IN OTHER WORDS: Jailing a critic
Kurdistan is one of Iraq’s most prosperous and westernised regions. And, thanks to an American military shield, it got a 12-year head start on the post-Saddam era. Kurdistan’s leaders ought to be setting a good example for the rest of Iraq in expanding the boundaries of political criticism. Instead they are making an example of a Kurdish journalist who dared to criticise leaders of the inaptly named Kurdistan Democratic Party (KDP) and its secret police, the Parastin.
Kamal Sayid Qadir has been a harsh and persistent critic of the powerful Barzani family, which runs the KDP, and through it, the western part of Kurdistan, like a family fiefdom. But these journalistic excesses are not unheard of in the rest of the world and are certainly no justification for the 30-year jail sentence he is now serving. Qadir is not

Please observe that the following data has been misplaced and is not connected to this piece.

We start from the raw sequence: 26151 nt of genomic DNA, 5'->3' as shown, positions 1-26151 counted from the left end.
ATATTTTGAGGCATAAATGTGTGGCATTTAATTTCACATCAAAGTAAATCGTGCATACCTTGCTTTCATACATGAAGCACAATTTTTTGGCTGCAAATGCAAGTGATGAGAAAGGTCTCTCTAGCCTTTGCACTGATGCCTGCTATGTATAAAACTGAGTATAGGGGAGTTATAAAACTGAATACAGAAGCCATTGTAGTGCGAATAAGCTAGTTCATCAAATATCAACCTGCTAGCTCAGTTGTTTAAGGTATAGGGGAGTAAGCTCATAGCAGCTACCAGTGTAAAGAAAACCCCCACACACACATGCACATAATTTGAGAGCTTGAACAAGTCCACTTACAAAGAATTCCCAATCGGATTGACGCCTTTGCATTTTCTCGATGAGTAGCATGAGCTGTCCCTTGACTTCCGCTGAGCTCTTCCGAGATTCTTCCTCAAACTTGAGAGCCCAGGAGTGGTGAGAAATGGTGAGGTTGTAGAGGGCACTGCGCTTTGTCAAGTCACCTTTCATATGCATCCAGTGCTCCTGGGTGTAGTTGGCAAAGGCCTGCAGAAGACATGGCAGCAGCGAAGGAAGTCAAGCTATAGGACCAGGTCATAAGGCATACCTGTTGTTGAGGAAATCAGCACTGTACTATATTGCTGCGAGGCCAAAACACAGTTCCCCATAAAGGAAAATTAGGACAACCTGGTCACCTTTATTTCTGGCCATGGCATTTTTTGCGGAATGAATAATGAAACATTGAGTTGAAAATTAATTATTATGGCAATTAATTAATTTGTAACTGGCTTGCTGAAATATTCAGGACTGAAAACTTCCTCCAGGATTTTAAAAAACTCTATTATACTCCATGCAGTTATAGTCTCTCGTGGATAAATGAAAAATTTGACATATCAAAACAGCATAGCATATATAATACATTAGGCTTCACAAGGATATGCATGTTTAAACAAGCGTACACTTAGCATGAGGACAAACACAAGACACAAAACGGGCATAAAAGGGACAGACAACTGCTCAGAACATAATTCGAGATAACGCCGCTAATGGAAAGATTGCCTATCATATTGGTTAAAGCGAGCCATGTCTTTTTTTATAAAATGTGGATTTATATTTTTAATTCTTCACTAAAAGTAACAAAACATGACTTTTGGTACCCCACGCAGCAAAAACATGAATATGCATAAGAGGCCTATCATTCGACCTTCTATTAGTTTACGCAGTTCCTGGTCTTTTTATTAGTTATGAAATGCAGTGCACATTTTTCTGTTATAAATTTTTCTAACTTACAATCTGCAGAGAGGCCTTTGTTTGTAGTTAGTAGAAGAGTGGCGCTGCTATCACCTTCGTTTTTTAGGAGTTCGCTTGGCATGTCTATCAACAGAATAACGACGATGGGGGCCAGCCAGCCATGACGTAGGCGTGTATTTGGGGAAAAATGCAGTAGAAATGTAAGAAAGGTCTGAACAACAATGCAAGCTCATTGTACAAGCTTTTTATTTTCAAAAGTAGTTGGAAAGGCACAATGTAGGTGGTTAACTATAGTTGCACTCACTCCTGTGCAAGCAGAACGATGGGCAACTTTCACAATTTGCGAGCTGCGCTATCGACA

the only Kurdish journalist to complain of intimidation by the KDP’s secret police. And there have been problems elsewhere as well. Two journalists face prison terms in east central Iraq for criticising a provincial governor. In the south, fundamentalist Shiite militias enforce their own version of Islamic mores with the full support of local governmental authorities.
Iraq’s leaders have no legitimate reason to fear an uninhibited press. But Iraqis have reason to worry about leaders who lock up their critics. — International Herald Tribune